The rainy season is in full swing in Haiti and, more than three months after the Jan. 12 earthquake, approximately 1 million Haitians are still living in tents in massive “tent cities,” struggling to keep dry.
Yéle Haiti is taking the lead in the movement to relocate families from dilapidated tents to 1,200 sustainable temporary housing units across the country. The temporary homes are being built now and will be ready for tenants in the next few weeks. Claudinette Jean, mother, fashion designer turned consummate volunteer, and wife of Yéle Haiti co-founder Wyclef Jean, is spearheading this project on behalf of Yéle Haiti.
The housing units, constructed of wood and cement with metal roofs, can last for several years, or until permanent houses are complete. The units will be 12 feet by 12 feet, complete with windows, front doors and well-constructed roofs, and can house up to six people. One hundred of the homes will be built within each of 12 sites. The sites already confirmed include Croix-des-Bouquets, Dèlma and Cité Soleil; the others will be approved by Yéle Haiti in the next few weeks. Women and children currently living in unimaginable conditions since the earthquake will be first to be relocated.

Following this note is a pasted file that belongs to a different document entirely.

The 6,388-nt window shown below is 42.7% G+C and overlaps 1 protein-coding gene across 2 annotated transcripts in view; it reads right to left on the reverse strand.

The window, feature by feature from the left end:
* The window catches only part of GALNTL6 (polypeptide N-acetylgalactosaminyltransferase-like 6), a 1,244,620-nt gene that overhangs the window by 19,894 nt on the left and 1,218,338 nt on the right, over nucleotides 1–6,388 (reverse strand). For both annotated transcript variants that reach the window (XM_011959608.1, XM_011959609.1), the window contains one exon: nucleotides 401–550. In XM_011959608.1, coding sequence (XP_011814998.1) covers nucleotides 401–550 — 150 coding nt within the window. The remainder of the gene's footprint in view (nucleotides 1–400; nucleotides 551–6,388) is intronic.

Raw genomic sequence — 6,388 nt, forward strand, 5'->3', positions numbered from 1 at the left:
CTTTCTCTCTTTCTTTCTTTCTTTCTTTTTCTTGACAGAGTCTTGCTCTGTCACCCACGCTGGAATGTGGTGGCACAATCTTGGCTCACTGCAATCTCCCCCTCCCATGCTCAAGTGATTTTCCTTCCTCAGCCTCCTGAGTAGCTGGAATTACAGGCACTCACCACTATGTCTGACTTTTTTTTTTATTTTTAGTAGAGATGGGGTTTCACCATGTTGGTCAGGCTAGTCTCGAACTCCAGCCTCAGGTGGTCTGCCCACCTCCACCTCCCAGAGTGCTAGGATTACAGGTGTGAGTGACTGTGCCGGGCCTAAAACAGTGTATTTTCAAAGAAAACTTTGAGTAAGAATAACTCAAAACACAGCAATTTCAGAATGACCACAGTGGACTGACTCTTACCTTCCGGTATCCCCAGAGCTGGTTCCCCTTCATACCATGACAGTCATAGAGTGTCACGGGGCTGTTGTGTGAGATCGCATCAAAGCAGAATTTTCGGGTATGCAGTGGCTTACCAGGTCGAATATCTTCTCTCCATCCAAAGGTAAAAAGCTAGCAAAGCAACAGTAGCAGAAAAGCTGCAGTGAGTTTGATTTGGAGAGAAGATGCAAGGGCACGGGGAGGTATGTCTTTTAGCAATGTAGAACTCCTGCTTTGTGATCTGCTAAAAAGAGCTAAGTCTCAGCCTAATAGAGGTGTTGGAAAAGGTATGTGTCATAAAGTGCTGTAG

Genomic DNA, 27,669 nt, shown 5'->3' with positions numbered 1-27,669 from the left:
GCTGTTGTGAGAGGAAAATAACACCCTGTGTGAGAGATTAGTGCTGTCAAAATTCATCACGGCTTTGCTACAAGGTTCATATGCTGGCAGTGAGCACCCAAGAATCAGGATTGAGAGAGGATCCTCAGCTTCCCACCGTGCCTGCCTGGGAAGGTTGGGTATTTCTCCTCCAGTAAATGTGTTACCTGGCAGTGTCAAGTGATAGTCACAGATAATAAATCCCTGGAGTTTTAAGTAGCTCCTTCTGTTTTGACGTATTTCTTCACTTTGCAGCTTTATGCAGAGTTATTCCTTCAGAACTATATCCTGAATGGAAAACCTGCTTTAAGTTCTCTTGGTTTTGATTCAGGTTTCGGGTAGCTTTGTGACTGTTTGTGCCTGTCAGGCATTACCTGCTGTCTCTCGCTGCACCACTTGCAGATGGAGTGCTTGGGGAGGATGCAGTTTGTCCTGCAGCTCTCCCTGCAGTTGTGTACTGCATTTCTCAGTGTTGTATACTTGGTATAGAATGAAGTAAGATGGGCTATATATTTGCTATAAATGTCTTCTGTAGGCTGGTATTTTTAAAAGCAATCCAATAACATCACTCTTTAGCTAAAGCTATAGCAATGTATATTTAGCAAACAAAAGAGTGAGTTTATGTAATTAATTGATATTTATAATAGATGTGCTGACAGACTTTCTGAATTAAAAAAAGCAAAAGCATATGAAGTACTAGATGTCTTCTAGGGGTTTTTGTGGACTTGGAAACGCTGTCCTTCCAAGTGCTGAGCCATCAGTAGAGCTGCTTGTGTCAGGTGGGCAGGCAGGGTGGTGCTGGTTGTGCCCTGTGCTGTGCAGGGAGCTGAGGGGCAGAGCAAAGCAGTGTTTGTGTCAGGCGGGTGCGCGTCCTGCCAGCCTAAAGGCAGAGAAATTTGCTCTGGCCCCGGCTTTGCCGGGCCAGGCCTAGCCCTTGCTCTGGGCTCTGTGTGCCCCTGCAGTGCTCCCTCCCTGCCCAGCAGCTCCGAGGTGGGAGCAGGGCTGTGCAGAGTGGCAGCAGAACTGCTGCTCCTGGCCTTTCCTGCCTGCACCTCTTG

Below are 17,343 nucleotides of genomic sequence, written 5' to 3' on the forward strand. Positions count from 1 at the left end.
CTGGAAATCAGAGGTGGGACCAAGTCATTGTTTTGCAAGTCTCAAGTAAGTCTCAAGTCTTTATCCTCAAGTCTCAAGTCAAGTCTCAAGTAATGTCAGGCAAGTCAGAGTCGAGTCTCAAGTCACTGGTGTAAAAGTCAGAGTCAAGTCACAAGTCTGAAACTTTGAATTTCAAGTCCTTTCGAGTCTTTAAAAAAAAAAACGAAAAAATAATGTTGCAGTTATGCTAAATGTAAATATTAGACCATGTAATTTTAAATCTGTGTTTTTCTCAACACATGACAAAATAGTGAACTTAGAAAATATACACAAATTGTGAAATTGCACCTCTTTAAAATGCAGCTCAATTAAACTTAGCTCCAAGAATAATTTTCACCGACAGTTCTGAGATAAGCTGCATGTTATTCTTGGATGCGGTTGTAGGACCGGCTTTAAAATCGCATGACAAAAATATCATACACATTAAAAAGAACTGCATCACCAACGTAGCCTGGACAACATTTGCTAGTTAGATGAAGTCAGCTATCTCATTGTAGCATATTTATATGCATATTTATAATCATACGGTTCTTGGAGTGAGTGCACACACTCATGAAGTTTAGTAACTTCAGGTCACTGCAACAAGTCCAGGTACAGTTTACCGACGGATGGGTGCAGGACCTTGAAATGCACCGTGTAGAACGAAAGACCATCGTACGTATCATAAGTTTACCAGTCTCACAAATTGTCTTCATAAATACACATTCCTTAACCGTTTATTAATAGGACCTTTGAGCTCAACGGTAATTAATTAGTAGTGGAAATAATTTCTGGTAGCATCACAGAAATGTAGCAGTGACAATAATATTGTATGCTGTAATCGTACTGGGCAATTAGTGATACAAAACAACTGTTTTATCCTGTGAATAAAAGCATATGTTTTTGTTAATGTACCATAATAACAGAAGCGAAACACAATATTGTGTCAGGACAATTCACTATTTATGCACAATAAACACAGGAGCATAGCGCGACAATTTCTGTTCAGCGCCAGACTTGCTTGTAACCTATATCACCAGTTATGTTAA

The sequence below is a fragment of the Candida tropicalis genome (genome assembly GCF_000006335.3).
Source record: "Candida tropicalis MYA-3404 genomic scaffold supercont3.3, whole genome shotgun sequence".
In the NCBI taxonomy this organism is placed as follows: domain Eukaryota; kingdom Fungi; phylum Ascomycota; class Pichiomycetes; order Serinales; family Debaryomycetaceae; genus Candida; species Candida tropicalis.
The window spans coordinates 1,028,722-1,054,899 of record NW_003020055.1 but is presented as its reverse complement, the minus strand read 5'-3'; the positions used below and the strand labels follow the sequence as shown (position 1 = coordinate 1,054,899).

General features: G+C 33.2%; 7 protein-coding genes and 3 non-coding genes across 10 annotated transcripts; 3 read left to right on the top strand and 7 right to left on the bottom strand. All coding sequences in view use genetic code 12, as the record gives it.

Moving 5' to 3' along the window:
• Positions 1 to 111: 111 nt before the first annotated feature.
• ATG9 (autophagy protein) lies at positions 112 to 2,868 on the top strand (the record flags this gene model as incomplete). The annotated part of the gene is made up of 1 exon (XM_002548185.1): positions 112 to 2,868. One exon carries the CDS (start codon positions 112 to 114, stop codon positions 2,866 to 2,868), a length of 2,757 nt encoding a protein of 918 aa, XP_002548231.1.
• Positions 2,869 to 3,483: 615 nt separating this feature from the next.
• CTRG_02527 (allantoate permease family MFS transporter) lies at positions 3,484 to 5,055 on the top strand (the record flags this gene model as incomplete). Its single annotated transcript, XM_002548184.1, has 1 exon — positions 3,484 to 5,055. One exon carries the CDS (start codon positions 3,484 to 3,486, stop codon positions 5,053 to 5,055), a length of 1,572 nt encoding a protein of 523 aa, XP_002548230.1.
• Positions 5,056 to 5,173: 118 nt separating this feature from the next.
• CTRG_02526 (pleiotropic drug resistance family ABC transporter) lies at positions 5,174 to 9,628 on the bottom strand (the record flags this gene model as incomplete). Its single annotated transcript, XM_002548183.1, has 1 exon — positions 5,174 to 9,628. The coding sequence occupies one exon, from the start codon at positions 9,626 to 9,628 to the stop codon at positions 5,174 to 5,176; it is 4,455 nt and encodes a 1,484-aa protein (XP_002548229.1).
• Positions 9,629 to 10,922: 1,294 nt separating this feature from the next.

Claudinette traveled to her native country this month to examine and approve the housing models and oversee construction of the new units, offered for the first time, through Yéle Haiti’s ground initiative programs permeating the country.
In advance of the housing project, Claudinette and members of Yéle Haiti, including Wyclef Jean, made several trips across Haiti, including areas where no other nongovernmental agencies (NGOs) or nonprofits will go. They assessed the stability of original homes affected by the quake and the conditions of the tents used to shelter people to decide where the temporary houses should be located.
“They’re getting wet from the hard rains,” said Claudinette after observing families who have had no choice but to use sheets and cardboard for tents after the earthquake destroyed their villages. “The temporary houses have been tested and keep out rain, even on days and nights when it rains nonstop.”
Back from Haiti, Claudinette continues her work at her South Orange, N.J., clothing boutique, which has been transformed into a Yéle Haiti packing facility. She is collecting and sorting supplies to take to her homeland, paying attention to details, including the need for such items as books, pens, beds for clinics and clothing needs for every individual including pregnant women.
“What we take for granted is so important to everyone,” said Claudinette.